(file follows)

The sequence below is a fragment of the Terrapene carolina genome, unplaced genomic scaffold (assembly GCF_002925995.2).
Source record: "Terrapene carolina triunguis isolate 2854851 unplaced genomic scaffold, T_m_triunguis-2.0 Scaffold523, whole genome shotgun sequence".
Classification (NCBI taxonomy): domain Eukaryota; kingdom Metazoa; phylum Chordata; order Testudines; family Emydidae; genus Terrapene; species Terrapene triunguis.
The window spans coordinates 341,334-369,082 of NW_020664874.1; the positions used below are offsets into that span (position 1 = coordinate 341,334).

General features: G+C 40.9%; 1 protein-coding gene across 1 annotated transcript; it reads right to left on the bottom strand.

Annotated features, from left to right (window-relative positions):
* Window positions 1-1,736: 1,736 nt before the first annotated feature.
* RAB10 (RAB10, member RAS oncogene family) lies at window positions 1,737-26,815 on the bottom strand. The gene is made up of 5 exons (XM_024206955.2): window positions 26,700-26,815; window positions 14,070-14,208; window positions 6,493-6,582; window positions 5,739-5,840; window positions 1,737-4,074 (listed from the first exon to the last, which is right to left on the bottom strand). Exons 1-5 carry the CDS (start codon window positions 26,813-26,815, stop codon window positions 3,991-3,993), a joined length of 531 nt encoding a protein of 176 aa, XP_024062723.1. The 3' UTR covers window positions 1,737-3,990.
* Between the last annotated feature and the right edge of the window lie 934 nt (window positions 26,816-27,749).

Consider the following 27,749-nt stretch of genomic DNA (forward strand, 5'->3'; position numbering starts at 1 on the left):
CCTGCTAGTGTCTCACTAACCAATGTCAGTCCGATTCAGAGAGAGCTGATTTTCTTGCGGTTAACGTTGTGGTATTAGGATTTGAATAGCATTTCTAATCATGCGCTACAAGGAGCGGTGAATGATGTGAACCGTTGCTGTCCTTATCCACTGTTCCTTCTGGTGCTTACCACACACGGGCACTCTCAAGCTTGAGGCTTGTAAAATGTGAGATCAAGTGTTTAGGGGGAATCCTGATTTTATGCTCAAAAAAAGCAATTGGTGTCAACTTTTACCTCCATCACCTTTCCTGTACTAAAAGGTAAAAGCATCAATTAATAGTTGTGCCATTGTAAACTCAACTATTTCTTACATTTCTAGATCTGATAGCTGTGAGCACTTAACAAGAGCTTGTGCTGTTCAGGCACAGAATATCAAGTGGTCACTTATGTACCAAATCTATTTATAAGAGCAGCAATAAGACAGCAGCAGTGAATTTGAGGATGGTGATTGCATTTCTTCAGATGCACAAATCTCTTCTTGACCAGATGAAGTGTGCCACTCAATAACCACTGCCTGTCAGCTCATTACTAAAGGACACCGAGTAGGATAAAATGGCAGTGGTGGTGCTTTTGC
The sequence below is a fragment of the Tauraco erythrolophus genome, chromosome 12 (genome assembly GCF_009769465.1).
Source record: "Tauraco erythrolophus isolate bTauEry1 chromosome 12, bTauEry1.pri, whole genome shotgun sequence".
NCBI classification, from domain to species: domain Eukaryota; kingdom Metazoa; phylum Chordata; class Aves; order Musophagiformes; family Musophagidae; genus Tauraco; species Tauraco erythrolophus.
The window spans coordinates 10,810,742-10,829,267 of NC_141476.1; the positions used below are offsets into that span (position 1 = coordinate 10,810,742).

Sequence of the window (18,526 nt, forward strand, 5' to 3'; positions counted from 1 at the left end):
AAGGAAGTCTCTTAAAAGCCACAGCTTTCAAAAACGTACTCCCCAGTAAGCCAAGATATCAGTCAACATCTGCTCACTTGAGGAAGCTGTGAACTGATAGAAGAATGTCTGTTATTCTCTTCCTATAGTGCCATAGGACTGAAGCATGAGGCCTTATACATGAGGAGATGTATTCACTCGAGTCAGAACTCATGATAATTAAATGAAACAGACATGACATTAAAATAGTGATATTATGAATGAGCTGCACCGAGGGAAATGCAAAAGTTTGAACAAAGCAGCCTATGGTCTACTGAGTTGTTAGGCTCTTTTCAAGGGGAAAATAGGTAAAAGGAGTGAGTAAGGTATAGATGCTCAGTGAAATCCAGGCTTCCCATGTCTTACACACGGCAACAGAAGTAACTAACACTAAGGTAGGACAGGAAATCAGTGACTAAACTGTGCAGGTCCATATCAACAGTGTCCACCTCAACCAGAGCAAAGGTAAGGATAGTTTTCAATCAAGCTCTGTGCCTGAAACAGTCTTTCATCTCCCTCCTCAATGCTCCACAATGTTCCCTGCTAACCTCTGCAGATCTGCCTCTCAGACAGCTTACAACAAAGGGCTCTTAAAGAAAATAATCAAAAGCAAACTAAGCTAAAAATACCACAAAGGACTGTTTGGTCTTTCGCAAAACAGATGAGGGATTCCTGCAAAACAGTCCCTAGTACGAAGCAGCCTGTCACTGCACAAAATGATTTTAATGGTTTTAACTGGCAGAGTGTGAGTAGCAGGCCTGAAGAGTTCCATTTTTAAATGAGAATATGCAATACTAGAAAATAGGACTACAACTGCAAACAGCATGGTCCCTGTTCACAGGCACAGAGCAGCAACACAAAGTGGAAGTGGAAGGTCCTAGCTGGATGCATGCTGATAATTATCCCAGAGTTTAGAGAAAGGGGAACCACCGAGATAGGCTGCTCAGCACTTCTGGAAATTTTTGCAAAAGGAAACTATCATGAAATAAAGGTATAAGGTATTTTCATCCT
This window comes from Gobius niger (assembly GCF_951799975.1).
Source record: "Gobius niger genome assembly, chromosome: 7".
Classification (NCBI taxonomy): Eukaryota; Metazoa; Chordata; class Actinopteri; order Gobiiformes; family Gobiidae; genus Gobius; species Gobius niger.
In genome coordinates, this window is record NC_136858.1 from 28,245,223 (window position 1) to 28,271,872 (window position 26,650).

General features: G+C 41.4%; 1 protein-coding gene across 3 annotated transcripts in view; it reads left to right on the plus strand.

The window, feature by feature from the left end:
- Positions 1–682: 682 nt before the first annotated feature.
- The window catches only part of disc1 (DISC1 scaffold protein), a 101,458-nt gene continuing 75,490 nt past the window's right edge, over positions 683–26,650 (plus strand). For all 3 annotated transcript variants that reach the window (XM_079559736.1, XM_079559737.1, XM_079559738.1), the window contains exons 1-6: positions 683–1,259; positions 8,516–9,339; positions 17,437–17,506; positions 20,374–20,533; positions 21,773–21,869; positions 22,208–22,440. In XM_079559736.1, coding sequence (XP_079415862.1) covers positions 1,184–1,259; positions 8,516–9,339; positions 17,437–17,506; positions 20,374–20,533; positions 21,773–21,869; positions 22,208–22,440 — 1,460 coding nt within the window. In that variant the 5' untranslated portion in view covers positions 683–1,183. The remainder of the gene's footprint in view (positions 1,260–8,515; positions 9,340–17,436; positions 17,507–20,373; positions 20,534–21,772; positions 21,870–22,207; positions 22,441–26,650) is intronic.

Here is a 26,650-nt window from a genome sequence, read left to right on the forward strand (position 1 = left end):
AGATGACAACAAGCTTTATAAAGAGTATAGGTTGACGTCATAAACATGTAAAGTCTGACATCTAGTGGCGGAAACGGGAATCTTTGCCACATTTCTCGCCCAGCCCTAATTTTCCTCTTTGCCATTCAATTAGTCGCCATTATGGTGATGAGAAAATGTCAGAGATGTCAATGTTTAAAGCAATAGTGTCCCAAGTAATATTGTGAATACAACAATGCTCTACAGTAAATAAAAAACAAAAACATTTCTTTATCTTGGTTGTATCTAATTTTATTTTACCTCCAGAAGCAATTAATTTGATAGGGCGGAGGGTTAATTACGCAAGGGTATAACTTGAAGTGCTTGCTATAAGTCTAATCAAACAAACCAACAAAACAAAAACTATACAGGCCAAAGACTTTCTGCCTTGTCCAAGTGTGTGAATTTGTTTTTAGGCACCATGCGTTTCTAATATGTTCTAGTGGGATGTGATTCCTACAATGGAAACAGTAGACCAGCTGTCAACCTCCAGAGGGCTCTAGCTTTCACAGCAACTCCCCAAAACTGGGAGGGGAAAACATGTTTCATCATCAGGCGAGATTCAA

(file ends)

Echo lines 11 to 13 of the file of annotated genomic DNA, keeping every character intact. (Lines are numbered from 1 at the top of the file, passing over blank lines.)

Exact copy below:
CCTGCTAGTGTCTCACTAACCAATGTCAGTCCGATTCAGAGAGAGCTGATTTTCTTGCGGTTAACGTTGTGGTATTAGGATTTGAATAGCATTTCTAATCATGCGCTACAAGGAGCGGTGAATGATGTGAACCGTTGCTGTCCTTATCCACTGTTCCTTCTGGTGCTTACCACACACGGGCACTCTCAAGCTTGAGGCTTGTAAAATGTGAGATCAAGTGTTTAGGGGGAATCCTGATTTTATGCTCAAAAAAAGCAATTGGTGTCAACTTTTACCTCCATCACCTTTCCTGTACTAAAAGGTAAAAGCATCAATTAATAGTTGTGCCATTGTAAACTCAACTATTTCTTACATTTCTAGATCTGATAGCTGTGAGCACTTAACAAGAGCTTGTGCTGTTCAGGCACAGAATATCAAGTGGTCACTTATGTACCAAATCTATTTATAAGAGCAGCAATAAGACAGCAGCAGTGAATTTGAGGATGGTGATTGCATTTCTTCAGATGCACAAATCTCTTCTTGACCAGATGAAGTGTGCCACTCAATAACCACTGCCTGTCAGCTCATTACTAAAGGACACCGAGTAGGATAAAATGGCAGTGGTGGTGCTTTTGC
The sequence below is a fragment of the Tauraco erythrolophus genome, chromosome 12 (genome assembly GCF_009769465.1).
Source record: "Tauraco erythrolophus isolate bTauEry1 chromosome 12, bTauEry1.pri, whole genome shotgun sequence".